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Attributes of the Eastern Chukchi Sea Food Web With Comparisons to Three Northern Marine Ecosystems

October 01, 2012

Alaska Fisheries Science Center Quarterly Report


Looking southward from high over the Arctic Ocean, NASA's Aqua satellite reveals coastal phytoplankton blooms in the Chukchi Sea along northern Alaska (foreground) stretching into the Bering Strait in September 2006.

There is growing recognition that the Arctic is threatened by multiple human impacts including climate change and increased activities resulting from greater access due to retreating sea ice. Arctic sea ice cover has declined about 3% per decade over the satellite record (1979-present), with the six lowest annual sea ice minima occurring in the last 6 years (2007-12). The Alaska Arctic contains large petroleum reserves, and human activities related to energy extraction are expected to increase in the near future. Continued reduction in the extent of Arctic sea ice could improve access for the oil and shipping industries and has spurred interest in understanding what changes in sea ice coverage could mean for future Arctic fisheries.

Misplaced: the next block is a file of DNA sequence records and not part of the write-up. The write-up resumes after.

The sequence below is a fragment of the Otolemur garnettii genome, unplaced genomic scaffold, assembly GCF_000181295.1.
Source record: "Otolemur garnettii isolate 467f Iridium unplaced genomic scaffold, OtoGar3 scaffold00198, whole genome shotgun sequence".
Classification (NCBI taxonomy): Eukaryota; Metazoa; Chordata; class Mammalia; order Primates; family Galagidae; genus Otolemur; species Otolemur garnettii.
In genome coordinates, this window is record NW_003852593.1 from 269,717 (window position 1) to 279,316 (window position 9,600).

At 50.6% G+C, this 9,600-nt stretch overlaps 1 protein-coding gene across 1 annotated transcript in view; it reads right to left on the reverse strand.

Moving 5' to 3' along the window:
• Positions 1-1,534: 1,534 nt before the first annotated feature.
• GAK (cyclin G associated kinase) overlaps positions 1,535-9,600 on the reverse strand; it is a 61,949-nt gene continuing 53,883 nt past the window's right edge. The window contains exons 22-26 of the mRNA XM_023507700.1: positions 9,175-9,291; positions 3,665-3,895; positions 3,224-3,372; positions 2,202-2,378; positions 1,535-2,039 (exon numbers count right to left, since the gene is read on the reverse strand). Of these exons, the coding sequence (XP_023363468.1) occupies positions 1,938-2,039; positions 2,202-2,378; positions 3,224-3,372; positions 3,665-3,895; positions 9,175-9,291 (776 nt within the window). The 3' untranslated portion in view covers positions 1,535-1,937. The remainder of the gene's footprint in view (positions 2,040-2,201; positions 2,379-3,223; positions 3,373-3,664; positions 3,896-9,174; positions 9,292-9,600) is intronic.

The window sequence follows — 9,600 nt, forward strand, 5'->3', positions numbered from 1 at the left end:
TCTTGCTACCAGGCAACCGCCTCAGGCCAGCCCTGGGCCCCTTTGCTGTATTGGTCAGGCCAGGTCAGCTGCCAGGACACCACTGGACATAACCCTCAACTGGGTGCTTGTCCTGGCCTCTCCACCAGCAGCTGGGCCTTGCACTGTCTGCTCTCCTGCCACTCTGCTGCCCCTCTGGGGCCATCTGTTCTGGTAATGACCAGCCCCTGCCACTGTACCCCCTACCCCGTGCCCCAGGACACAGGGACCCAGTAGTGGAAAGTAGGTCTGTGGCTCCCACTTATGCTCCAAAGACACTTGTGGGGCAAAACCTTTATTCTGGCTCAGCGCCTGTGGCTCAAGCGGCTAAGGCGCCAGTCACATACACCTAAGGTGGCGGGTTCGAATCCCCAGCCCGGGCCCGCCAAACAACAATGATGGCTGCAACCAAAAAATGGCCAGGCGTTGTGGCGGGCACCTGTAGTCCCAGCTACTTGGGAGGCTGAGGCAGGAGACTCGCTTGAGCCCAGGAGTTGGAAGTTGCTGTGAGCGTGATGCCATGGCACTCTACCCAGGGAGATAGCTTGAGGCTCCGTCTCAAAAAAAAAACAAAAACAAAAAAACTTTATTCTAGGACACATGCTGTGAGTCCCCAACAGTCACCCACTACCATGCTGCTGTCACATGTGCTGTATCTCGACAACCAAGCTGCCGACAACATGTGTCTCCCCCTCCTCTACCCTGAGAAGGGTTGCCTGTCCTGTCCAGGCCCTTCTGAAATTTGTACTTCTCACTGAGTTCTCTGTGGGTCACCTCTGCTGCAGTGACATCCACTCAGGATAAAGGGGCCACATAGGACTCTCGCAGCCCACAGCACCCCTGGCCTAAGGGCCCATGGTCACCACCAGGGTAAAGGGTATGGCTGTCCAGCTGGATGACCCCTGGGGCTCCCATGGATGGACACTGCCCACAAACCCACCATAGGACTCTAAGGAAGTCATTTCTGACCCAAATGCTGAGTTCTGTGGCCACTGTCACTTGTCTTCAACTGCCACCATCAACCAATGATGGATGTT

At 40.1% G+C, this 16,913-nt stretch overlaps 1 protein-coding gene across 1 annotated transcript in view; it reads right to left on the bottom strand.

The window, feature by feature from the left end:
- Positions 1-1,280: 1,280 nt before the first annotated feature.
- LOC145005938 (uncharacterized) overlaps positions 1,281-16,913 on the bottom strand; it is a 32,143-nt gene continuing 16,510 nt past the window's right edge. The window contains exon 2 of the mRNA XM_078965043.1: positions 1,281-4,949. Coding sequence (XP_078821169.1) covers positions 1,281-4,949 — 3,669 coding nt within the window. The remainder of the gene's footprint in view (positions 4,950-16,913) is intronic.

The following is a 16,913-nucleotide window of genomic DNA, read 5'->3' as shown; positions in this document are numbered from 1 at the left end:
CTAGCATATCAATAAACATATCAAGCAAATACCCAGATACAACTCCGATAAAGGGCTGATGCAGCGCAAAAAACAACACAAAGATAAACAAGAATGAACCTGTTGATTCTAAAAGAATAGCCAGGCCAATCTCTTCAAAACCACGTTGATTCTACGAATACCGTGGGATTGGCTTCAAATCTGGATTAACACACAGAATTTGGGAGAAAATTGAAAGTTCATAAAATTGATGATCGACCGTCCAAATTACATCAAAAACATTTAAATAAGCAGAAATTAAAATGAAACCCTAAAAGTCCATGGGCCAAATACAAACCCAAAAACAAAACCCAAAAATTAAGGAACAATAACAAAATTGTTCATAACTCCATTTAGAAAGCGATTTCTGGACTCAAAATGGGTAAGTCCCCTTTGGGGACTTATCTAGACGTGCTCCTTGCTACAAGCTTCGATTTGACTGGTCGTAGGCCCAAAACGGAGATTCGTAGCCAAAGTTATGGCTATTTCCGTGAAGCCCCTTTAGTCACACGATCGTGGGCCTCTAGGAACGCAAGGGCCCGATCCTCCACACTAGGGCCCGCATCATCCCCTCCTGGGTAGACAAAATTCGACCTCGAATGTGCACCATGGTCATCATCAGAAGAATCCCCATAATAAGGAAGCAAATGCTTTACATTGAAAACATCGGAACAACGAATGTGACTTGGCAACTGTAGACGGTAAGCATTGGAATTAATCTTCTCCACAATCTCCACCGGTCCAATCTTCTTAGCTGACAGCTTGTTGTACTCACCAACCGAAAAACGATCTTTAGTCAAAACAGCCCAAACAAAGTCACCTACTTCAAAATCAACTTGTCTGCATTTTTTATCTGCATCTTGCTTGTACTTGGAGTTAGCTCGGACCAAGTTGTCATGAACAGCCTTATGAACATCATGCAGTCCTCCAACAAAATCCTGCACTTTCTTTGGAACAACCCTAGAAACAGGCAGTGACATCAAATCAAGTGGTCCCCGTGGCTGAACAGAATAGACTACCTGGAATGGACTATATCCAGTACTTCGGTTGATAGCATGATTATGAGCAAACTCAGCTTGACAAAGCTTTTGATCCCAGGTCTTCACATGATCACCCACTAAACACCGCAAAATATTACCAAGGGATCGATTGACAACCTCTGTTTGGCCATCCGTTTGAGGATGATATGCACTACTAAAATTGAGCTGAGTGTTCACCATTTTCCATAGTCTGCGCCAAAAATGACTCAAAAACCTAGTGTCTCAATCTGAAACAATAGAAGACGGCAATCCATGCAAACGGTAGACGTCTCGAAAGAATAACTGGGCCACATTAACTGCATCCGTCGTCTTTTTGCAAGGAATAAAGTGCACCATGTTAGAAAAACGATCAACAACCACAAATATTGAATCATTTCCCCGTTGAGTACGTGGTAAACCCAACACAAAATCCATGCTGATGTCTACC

The Alaska Arctic is presently home to several subsistence fisheries and marine mammal harvests. The development of new commercial fisheries in the Alaska Arctic is currently prohibited by the Arctic Fishery Management Plan until sufficient research has been conducted to allow for adequate evaluation of the ecological impact of commercial fishing. Thus, there is great need for the development of modeling and other decision-support tools that can synthesize existing knowledge of Arctic marine ecosystems and foster an improved understanding of ecosystem structure, function, and sensitivity to human activities.

In the following article we summarize some of the early findings of our mass balance food web model, which describes the key attributes of the eastern Chukchi Sea food web. Specifically, we examined the distribution of biomass throughout the food web and sought to identify important prey groups linking production of lower trophic levels to mammals and seabirds. We also evaluated mass flows, which describe the exchange of mass between groups in a food web, mediated by feeding interactions, to describe the relative significance of benthic and pelagic trophic pathways. Using the same food web modeling framework, we then focused on a set of network metrics to draw comparisons with nearby subarctic ecosystems—the eastern Bering Sea and Gulf of Alaska, and a more distant Arctic ecosystem, the Barents Sea.

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